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Crappie Fishing

Shane Walser knows how to catch crappie. He grew up fishing on High Rock Lake and operates “Yadkin Lake’s Crappie Guides.” He says catching them during the various seasons of the year requires specific tactics.

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Crappie Fishing Seasons

Late Summer/Early Fall

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By the time we hit the dog days of summer the crappie on High Rock Lake have had several months to grow. As the water finally starts to cool, the large "slabs" are found both in groups around brush piles and roaming the shallower water up creeks, feeding on the abundant bait. Jigs are an effective bait all year long but Shane Walser always carries minnows for times when the bite becomes finicky. 

In the video below, Shane takes us along has he starts by using his "Live Scope" targeting larger fish with a jig and jig pole. Later as the bite cooled off he switched to a minnow rig and hit some favorite brush piles. 

Hot Weather Crappie Fishing

When air temperatures reach the mid to upper 90s and the water temperature isn't far behind, catching crappie on High Rock Lake requires some special tactics. Finding the right bait, the proper rigs and even finding the fish are critical for success. In the video below you'll learn some tips to help you catch more fish even in the hottest months of the summer. 

Post Spawn Crappie

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Catching crappie post spawn can be one of the most challenging times of the year to put big numbers in the boat and on the table. Shane Walser says they may be harder but not impossible. He shares some of his secrets to catching them in the video below. 

Spring Crappie Fishing

Spring is when most species of fish spawn. As the water begins to warm, crappie  move out of the deeper parts of the lake and into creeks. During this time, they feed on baitfish that follow similar a similar pattern. 

Shane Walser loves the spring because the crappie are hungry and ready to fatten up. In the video below, Shane shares his secrets for tracking them down and putting them in the boat.

Winter Crappie Fishing

Wintertime is "Crappie time," according to fishing guide Shane Walser. He says the cold water causes the fish to gather in large groups making them easier to catch once you find them. He also says during the winter, there is almost no boat traffic, making a day on the lake very pleasant to fish and haul in a bunch of slabs.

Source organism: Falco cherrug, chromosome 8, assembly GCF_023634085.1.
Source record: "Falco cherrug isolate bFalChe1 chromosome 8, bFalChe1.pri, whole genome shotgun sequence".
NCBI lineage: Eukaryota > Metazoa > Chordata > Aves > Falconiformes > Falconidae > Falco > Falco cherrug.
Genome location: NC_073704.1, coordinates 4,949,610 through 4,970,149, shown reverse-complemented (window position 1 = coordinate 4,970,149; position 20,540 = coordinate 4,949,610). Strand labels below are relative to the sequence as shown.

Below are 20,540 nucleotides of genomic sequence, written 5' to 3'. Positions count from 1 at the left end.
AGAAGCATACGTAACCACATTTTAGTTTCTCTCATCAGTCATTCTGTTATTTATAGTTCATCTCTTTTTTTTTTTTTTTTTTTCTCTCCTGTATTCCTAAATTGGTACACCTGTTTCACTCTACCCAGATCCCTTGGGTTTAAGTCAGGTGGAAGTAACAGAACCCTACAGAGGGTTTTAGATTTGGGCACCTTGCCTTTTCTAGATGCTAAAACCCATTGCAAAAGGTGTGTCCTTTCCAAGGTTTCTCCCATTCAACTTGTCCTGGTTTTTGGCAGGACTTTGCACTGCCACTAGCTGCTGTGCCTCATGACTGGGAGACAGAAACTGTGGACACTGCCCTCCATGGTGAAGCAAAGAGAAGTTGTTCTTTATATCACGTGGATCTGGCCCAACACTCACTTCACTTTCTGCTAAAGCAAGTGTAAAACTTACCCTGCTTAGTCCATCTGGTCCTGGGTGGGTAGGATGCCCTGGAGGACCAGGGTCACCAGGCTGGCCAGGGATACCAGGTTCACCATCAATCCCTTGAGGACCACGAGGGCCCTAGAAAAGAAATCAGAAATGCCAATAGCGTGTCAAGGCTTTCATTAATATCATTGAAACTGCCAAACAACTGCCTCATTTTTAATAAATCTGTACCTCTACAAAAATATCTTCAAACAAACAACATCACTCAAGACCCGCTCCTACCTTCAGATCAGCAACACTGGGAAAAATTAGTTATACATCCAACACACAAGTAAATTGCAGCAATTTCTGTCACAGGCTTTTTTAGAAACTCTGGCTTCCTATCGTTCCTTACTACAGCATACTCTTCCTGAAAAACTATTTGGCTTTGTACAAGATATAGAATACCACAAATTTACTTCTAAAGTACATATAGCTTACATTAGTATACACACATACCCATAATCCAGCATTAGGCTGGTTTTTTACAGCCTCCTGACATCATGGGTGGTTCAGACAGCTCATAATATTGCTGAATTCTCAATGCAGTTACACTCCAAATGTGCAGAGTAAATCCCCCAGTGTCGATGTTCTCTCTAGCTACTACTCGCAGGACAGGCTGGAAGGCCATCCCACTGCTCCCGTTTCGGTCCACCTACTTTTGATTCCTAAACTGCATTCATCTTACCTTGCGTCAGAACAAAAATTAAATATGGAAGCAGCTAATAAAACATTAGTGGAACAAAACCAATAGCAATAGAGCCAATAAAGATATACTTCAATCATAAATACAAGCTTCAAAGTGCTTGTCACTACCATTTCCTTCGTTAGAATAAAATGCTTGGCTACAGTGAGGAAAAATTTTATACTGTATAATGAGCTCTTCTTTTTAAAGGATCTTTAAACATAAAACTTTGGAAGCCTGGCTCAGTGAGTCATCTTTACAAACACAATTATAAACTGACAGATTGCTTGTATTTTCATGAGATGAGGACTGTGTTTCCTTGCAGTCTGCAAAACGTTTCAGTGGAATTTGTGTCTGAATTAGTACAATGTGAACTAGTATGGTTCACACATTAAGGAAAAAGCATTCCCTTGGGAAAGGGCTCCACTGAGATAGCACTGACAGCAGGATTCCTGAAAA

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Fishing for crappie in the winter months does require some special tactics. Shane Walser prefers using a "Spider Rig" set up with lines dropping strait down to the depth where the crappie are schooled up. In the video below, find out more about the gear and techniques he uses to fill up his live well and catch some of High Rock Lake's giant crappie.

Fall Crappie Fishing

There are not many spots more beautiful in the fall than High Rock Lake. Surrounded by colorful foliage, in the shadow of the picturesque Uwharrie Mountains and add amazing weather, anglers couldn't ask for a better place to fish. 

An added bonus is that fall is one of the best times to catch crappie. 

Professional fishing guide Shane Walser says that in the fall, crappie start moving out of the creeks and back into deeper water. According to Shane,  before you can catch them you have to find them. Just like our kids, the fall means going back to school. In the case of crappie,  large schools of them will be wherever there are large schools of baitfish. 

He says using electronics and trolling are the best ways to figure out where the fish are hanging out. While trolling he prefers a curly tail jig. The one below he helped design and he says it is his "Go to" bait. They are part of the "Custom Magic Jig" brand of bait. 

In the video below he goes over some of his tried and true tactics for catching a cooler full of "Slabs" in the fall. 

Summertime Crappie Fishing

In the summertime thins are quite different, brush piles, in deep water are the favorite places crappie like to hang out in hot summer weather. He looks for downed trees in spots where the water can be ten to twenty feet deep. He prefers using plastic jigs on 1/8th ounce jig heads. Bright green is his “go to” color. If the fish are stubborn he’ll switch to live minnows and says that rigging the live bait properly is the key.

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Many people are intimidated by the idea of trying to filet a fish. Avid crappie fisherman Chris Miller makes fileting the fish look easy and he says it is. Click here to see.

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